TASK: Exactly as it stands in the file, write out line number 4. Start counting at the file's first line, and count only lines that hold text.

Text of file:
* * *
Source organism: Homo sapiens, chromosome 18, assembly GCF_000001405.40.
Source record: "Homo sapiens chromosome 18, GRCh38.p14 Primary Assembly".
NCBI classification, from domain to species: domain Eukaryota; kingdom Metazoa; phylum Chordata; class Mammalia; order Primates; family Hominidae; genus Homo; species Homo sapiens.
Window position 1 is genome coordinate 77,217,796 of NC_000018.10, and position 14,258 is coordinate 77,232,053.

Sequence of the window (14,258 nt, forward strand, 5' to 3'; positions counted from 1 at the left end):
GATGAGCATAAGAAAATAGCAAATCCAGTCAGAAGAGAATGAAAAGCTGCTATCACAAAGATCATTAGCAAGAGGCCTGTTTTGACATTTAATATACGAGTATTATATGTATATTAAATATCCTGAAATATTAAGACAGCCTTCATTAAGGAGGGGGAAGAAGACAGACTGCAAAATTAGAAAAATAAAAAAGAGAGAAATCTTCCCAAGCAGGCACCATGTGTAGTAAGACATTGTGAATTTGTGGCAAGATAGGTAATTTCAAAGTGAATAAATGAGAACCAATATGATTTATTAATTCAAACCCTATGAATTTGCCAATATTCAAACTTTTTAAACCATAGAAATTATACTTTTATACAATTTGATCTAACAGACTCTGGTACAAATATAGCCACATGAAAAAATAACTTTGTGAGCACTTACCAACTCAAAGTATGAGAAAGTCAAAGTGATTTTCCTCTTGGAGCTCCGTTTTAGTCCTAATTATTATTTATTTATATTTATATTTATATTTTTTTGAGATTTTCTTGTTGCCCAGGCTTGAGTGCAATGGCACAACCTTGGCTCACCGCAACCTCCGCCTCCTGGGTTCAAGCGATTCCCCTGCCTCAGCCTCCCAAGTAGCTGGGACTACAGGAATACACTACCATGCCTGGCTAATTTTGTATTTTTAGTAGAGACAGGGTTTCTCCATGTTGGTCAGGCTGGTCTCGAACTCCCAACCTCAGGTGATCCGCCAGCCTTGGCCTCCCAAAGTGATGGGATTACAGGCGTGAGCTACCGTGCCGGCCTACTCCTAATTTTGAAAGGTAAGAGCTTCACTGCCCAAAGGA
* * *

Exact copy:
Window position 1 is genome coordinate 77,217,796 of NC_000018.10, and position 14,258 is coordinate 77,232,053.